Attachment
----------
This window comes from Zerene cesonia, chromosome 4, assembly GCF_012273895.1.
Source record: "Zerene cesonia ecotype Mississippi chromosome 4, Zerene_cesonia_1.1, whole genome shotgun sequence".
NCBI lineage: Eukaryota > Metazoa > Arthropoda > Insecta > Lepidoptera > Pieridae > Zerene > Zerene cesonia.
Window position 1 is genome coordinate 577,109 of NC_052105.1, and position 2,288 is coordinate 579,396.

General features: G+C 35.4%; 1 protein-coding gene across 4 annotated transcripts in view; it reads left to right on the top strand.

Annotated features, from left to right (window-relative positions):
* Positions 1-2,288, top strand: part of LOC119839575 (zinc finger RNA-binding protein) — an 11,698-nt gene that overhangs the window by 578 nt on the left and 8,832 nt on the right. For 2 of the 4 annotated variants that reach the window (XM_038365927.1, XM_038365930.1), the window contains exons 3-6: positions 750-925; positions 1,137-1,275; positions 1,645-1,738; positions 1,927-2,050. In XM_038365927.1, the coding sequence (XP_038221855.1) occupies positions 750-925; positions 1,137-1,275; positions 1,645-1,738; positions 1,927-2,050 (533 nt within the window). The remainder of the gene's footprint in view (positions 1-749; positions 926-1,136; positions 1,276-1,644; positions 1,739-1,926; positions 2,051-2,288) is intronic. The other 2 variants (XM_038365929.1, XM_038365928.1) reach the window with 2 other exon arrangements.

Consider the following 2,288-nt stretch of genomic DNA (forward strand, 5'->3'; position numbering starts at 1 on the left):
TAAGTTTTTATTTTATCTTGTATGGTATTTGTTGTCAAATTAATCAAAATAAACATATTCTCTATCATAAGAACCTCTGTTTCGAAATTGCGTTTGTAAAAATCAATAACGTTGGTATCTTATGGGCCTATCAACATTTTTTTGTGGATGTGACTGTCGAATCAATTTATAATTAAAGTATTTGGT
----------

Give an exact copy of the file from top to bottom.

This window comes from Zerene cesonia, chromosome 4, assembly GCF_012273895.1.
Source record: "Zerene cesonia ecotype Mississippi chromosome 4, Zerene_cesonia_1.1, whole genome shotgun sequence".
NCBI lineage: Eukaryota > Metazoa > Arthropoda > Insecta > Lepidoptera > Pieridae > Zerene > Zerene cesonia.
Window position 1 is genome coordinate 577,109 of NC_052105.1, and position 2,288 is coordinate 579,396.

General features: G+C 35.4%; 1 protein-coding gene across 4 annotated transcripts in view; it reads left to right on the top strand.

Annotated features, from left to right (window-relative positions):
* Positions 1-2,288, top strand: part of LOC119839575 (zinc finger RNA-binding protein) — an 11,698-nt gene that overhangs the window by 578 nt on the left and 8,832 nt on the right. For 2 of the 4 annotated variants that reach the window (XM_038365927.1, XM_038365930.1), the window contains exons 3-6: positions 750-925; positions 1,137-1,275; positions 1,645-1,738; positions 1,927-2,050. In XM_038365927.1, the coding sequence (XP_038221855.1) occupies positions 750-925; positions 1,137-1,275; positions 1,645-1,738; positions 1,927-2,050 (533 nt within the window). The remainder of the gene's footprint in view (positions 1-749; positions 926-1,136; positions 1,276-1,644; positions 1,739-1,926; positions 2,051-2,288) is intronic. The other 2 variants (XM_038365929.1, XM_038365928.1) reach the window with 2 other exon arrangements.

Consider the following 2,288-nt stretch of genomic DNA (forward strand, 5'->3'; position numbering starts at 1 on the left):
TAAGTTTTTATTTTATCTTGTATGGTATTTGTTGTCAAATTAATCAAAATAAACATATTCTCTATCATAAGAACCTCTGTTTCGAAATTGCGTTTGTAAAAATCAATAACGTTGGTATCTTATGGGCCTATCAACATTTTTTTGTGGATGTGACTGTCGAATCAATTTATAATTAAAGTATTTGGT